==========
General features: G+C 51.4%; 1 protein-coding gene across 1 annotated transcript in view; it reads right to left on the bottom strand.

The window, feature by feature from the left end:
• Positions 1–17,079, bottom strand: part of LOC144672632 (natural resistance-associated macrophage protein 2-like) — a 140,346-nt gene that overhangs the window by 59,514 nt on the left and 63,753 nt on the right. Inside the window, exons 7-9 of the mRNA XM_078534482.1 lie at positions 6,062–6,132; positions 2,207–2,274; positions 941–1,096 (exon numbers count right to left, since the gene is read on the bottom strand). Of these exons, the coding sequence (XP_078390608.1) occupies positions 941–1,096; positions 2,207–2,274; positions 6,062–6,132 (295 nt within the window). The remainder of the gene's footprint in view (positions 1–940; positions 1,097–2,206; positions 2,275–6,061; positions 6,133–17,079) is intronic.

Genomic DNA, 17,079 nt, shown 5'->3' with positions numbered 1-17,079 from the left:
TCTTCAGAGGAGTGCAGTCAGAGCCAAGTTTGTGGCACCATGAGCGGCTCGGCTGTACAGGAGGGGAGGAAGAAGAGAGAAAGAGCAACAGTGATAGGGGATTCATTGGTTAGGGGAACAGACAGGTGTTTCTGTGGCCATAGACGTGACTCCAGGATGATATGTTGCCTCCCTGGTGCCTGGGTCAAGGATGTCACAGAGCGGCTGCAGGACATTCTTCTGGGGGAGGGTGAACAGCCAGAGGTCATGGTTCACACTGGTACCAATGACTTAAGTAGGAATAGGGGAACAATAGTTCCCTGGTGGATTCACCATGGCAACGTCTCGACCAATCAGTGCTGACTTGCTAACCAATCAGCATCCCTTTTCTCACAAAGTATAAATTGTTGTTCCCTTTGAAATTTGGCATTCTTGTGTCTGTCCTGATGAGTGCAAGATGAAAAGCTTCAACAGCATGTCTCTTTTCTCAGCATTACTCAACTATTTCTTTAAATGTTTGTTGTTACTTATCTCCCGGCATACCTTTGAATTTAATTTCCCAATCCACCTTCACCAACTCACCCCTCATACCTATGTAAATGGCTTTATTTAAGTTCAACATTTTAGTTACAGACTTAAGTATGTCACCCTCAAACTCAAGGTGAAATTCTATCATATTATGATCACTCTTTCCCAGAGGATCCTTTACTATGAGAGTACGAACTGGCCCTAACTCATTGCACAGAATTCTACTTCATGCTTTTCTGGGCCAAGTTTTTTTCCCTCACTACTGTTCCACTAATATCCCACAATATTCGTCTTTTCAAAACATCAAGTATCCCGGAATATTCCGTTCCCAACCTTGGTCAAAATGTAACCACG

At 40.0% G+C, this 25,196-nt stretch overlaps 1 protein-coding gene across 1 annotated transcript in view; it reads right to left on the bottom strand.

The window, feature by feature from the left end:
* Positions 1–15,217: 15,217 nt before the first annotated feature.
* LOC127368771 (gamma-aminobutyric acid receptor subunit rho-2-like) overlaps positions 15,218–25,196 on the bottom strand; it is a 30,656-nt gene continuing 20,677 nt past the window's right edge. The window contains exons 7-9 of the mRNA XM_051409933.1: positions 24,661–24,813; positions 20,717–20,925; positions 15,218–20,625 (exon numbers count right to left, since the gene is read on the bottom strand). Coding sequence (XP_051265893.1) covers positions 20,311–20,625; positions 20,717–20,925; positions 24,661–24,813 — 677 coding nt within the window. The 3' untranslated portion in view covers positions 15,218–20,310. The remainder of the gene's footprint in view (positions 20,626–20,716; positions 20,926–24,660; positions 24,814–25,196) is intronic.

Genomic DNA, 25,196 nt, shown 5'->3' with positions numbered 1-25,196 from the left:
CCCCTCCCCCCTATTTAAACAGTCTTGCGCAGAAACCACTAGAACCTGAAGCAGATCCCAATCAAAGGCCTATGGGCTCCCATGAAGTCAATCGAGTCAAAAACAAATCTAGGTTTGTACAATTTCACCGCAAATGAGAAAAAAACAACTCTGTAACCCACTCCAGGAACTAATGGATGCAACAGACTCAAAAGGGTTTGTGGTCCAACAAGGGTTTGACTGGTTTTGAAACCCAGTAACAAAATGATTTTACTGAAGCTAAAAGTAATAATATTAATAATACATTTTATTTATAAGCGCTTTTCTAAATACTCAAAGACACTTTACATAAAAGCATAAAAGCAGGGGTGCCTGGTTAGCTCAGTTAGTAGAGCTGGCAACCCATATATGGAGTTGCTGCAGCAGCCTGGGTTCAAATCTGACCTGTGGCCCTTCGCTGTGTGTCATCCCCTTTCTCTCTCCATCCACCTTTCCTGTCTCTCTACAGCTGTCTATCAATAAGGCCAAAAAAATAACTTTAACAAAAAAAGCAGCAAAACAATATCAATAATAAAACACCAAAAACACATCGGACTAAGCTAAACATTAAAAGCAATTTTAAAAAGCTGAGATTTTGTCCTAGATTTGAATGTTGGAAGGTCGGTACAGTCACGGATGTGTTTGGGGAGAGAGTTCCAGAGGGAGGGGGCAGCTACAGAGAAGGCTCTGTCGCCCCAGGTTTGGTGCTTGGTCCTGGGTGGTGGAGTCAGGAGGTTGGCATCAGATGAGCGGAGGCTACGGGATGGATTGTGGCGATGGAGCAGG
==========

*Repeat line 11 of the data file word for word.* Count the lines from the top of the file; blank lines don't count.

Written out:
CCCCTCCCCCCTATTTAAACAGTCTTGCGCAGAAACCACTAGAACCTGAAGCAGATCCCAATCAAAGGCCTATGGGCTCCCATGAAGTCAATCGAGTCAAAAACAAATCTAGGTTTGTACAATTTCACCGCAAATGAGAAAAAAACAACTCTGTAACCCACTCCAGGAACTAATGGATGCAACAGACTCAAAAGGGTTTGTGGTCCAACAAGGGTTTGACTGGTTTTGAAACCCAGTAACAAAATGATTTTACTGAAGCTAAAAGTAATAATATTAATAATACATTTTATTTATAAGCGCTTTTCTAAATACTCAAAGACACTTTACATAAAAGCATAAAAGCAGGGGTGCCTGGTTAGCTCAGTTAGTAGAGCTGGCAACCCATATATGGAGTTGCTGCAGCAGCCTGGGTTCAAATCTGACCTGTGGCCCTTCGCTGTGTGTCATCCCCTTTCTCTCTCCATCCACCTTTCCTGTCTCTCTACAGCTGTCTATCAATAAGGCCAAAAAAATAACTTTAACAAAAAAAGCAGCAAAACAATATCAATAATAAAACACCAAAAACACATCGGACTAAGCTAAACATTAAAAGCAATTTTAAAAAGCTGAGATTTTGTCCTAGATTTGAATGTTGGAAGGTCGGTACAGTCACGGATGTGTTTGGGGAGAGAGTTCCAGAGGGAGGGGGCAGCTACAGAGAAGGCTCTGTCGCCCCAGGTTTGGTGCTTGGTCCTGGGTGGTGGAGTCAGGAGGTTGGCATCAGATGAGCGGAGGCTACGGGATGGATTGTGGCGATGGAGCAGG